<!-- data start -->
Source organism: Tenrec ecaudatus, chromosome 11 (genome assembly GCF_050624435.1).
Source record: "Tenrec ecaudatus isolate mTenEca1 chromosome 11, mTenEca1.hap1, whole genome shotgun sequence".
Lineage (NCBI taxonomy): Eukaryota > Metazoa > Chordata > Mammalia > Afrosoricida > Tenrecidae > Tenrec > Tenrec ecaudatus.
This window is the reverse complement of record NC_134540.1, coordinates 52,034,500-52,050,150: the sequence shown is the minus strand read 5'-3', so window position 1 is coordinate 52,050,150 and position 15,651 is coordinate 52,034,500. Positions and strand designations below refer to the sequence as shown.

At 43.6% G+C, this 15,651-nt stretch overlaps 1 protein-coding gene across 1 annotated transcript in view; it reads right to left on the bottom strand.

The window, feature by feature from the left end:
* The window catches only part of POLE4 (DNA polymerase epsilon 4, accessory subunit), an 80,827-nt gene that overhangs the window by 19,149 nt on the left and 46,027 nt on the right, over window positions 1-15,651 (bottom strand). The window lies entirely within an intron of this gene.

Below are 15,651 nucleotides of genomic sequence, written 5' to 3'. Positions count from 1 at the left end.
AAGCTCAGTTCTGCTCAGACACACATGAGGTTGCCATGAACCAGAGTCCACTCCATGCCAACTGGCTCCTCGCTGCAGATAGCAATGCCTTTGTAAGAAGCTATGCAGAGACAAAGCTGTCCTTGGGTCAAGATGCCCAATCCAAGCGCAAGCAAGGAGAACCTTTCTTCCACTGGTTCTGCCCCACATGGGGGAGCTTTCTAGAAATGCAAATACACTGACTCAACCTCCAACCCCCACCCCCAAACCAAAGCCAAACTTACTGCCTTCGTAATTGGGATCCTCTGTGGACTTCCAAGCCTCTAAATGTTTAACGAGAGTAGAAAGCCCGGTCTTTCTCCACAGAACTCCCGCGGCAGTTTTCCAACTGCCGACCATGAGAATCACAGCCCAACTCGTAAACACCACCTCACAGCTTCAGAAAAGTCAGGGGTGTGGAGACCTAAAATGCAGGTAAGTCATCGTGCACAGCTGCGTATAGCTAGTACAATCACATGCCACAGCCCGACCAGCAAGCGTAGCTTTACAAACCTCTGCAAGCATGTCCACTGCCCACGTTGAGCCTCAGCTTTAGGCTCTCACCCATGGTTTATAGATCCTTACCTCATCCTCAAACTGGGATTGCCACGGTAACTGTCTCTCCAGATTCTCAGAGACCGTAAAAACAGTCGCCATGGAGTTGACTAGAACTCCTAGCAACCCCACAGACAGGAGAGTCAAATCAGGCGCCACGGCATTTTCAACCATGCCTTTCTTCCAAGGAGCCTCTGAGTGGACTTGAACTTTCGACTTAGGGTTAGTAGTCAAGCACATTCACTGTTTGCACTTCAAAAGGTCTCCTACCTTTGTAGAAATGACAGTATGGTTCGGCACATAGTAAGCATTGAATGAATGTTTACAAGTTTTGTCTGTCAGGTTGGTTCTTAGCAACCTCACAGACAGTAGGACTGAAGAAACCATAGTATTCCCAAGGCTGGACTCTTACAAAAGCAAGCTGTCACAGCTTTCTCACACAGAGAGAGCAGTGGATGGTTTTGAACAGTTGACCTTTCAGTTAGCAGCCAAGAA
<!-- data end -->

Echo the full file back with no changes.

Source organism: Tenrec ecaudatus, chromosome 11 (genome assembly GCF_050624435.1).
Source record: "Tenrec ecaudatus isolate mTenEca1 chromosome 11, mTenEca1.hap1, whole genome shotgun sequence".
Lineage (NCBI taxonomy): Eukaryota > Metazoa > Chordata > Mammalia > Afrosoricida > Tenrecidae > Tenrec > Tenrec ecaudatus.
This window is the reverse complement of record NC_134540.1, coordinates 52,034,500-52,050,150: the sequence shown is the minus strand read 5'-3', so window position 1 is coordinate 52,050,150 and position 15,651 is coordinate 52,034,500. Positions and strand designations below refer to the sequence as shown.

At 43.6% G+C, this 15,651-nt stretch overlaps 1 protein-coding gene across 1 annotated transcript in view; it reads right to left on the bottom strand.

The window, feature by feature from the left end:
* The window catches only part of POLE4 (DNA polymerase epsilon 4, accessory subunit), an 80,827-nt gene that overhangs the window by 19,149 nt on the left and 46,027 nt on the right, over window positions 1-15,651 (bottom strand). The window lies entirely within an intron of this gene.

Below are 15,651 nucleotides of genomic sequence, written 5' to 3'. Positions count from 1 at the left end.
AAGCTCAGTTCTGCTCAGACACACATGAGGTTGCCATGAACCAGAGTCCACTCCATGCCAACTGGCTCCTCGCTGCAGATAGCAATGCCTTTGTAAGAAGCTATGCAGAGACAAAGCTGTCCTTGGGTCAAGATGCCCAATCCAAGCGCAAGCAAGGAGAACCTTTCTTCCACTGGTTCTGCCCCACATGGGGGAGCTTTCTAGAAATGCAAATACACTGACTCAACCTCCAACCCCCACCCCCAAACCAAAGCCAAACTTACTGCCTTCGTAATTGGGATCCTCTGTGGACTTCCAAGCCTCTAAATGTTTAACGAGAGTAGAAAGCCCGGTCTTTCTCCACAGAACTCCCGCGGCAGTTTTCCAACTGCCGACCATGAGAATCACAGCCCAACTCGTAAACACCACCTCACAGCTTCAGAAAAGTCAGGGGTGTGGAGACCTAAAATGCAGGTAAGTCATCGTGCACAGCTGCGTATAGCTAGTACAATCACATGCCACAGCCCGACCAGCAAGCGTAGCTTTACAAACCTCTGCAAGCATGTCCACTGCCCACGTTGAGCCTCAGCTTTAGGCTCTCACCCATGGTTTATAGATCCTTACCTCATCCTCAAACTGGGATTGCCACGGTAACTGTCTCTCCAGATTCTCAGAGACCGTAAAAACAGTCGCCATGGAGTTGACTAGAACTCCTAGCAACCCCACAGACAGGAGAGTCAAATCAGGCGCCACGGCATTTTCAACCATGCCTTTCTTCCAAGGAGCCTCTGAGTGGACTTGAACTTTCGACTTAGGGTTAGTAGTCAAGCACATTCACTGTTTGCACTTCAAAAGGTCTCCTACCTTTGTAGAAATGACAGTATGGTTCGGCACATAGTAAGCATTGAATGAATGTTTACAAGTTTTGTCTGTCAGGTTGGTTCTTAGCAACCTCACAGACAGTAGGACTGAAGAAACCATAGTATTCCCAAGGCTGGACTCTTACAAAAGCAAGCTGTCACAGCTTTCTCACACAGAGAGAGCAGTGGATGGTTTTGAACAGTTGACCTTTCAGTTAGCAGCCAAGAA